Under this paragraph, "willful" means deliberate or intentional. To the extent that Tinker v. Colwell, 139 U.S. 473 [24 S. Ct. 505, 48 L. Ed. 754] (1902), held that a less strict [in House version, "looser" for "less strict"] standard is intended, and to the extent that other cases have relied on Tinker to apply a "reckless disregard" standard, they are overruled.
H.R.Rep. No. 95-595, 95th Cong., 1st Sess. 365 (1977) reprinted in 1978 U.S.Code Cong. & Ad.News 5963, 6320-21; S.Rep. No. 95-989, 95th Cong., 1st Sess. 79 (1978), reprinted in 1978 U.S.Code Cong. & Ad.News 5787, 5865.3
As summarized by a leading treatise, the effect of the 1978 Code's provision is that:
In order to fall within the exception of section 523(a) (6), the injury to an entity or property must have been willful and malicious. An injury of an entity or property may be a malicious injury within this provision if it was wrongful and without just cause or excessive, even in the absence of personal hatred, spite or ill-will. The word "willful" means "deliberate or intentional", a deliberate and intentional act which necessarily leads to injury. Therefore, a wrongful act done intentionally, which necessarily produces harm and is without just cause or excuse, may constitute a willful and malicious injury.
3 Collier on Bankruptcy Sec. 523.16 at 523-118 (15th ed. 1983).
Under the present facts, no debt for "willful and malicious injury by the debtor", Section 523(a) (6), is shown. The debtors Quezadas' intentional harboring of the vicious pit bulldog within their fence is not shown to be conduct intentionally exposing others to harm by the vicious dog. The negligence of the debtors in permitting the dog to escape when they opened the gate is not shown to be conduct designed to cause deliberate or intentional injury.
We have found only isolated decisions addressing the issue before us. In Matter of Sadwin, 15 B.R. 884 (D.C.M.D. Fla .1981), affirming 3 B.R. 581 (Bkrtcy.M.D. Fla .1980), as well as in Matter of Cecko, 27 B.R. 26 (Bkrtcy.N.D. Ohio 1982), upon a similar analysis the courts reached the same conclusion as we have here, in rejecting claims of nondischargeability for injuries resulting from the harboring of a vicious dog. In In Re Rines, 18 B.R. 666 (Bkrtcy.M.D. Ga. 1982), however, the court concluded injury so caused was nondischargeable, based upon its determination that the 1978 Bankruptcy Code amendment was not intended to overrule the reckless-disregard standard for nondischargeability; for reasons earlier noted, we disagree with this rationale.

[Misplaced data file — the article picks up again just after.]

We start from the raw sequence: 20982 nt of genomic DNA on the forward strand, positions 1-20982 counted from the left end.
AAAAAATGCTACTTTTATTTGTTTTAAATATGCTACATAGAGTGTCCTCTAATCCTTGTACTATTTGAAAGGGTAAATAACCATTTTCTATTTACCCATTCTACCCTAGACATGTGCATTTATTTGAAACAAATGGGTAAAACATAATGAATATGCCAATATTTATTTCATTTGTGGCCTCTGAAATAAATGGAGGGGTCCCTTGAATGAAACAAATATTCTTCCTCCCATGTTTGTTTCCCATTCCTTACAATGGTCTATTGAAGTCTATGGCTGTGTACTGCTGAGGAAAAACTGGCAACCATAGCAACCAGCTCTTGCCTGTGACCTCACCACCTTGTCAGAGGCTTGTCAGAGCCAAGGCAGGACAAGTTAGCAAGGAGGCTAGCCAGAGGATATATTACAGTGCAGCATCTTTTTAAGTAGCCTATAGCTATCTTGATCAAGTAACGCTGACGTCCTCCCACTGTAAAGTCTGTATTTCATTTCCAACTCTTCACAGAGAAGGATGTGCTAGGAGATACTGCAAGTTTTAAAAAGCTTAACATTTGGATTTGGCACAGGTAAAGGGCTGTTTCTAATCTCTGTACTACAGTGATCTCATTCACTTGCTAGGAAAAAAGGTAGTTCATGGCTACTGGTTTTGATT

We AFFIRM, finding as did the previous courts that the liability for injuries caused by a vicious dog negligently let loose are not excepted from dischargeability in bankruptcy as being a debt for "willful and malicious injury by the debtor" within the meaning of Section 523(a) (6).
Among these are three decisions by New York state courts, the only decisions cited to us by the plaintiff-creditor that held nondischargeable under former Section 17(a) (8) a liability resulting from dog-bite based on mere harboring of it (i.e., in reckless disregard of the rights of others). Yackel v. Nys, 258 App.Div. 318, 16 N.Y.S.2d 545 (App.Div., 1939); Humphreys v. Heller, 157 Misc. 568, 283 N.Y.S. 915 (Sup.Ct.Bronx County, 1935); Beam v. Karaim, 47 N.Y.S.2d 193 (Broome County Court, 1944)
See the decisions cited in note 1
The plaintiff Kelt cites remarks in Congressional debate that final version of Section 523(a) (6) adopts the position taken by the House bill and rejects the Senate version. The plaintiff overlooks that this comment referred only to elimination of the phrase "or conversion" from the Senate version and adopts the House position that a "willful and malicious injury," i.e., the statutory language, covers a willful and malicious conversion. 124 Cong.Rec.H. 11,095 (Sept. 28, 1978); S. 17412 (Oct. 6, 1978). Both houses were in agreement as to their version and intent as to what constituted a nondischargeable "willful and malicious injury by the debtor"; their disagreement as to whether a conversion of that nature was or was not included within the term is, of course, immaterial to the present issue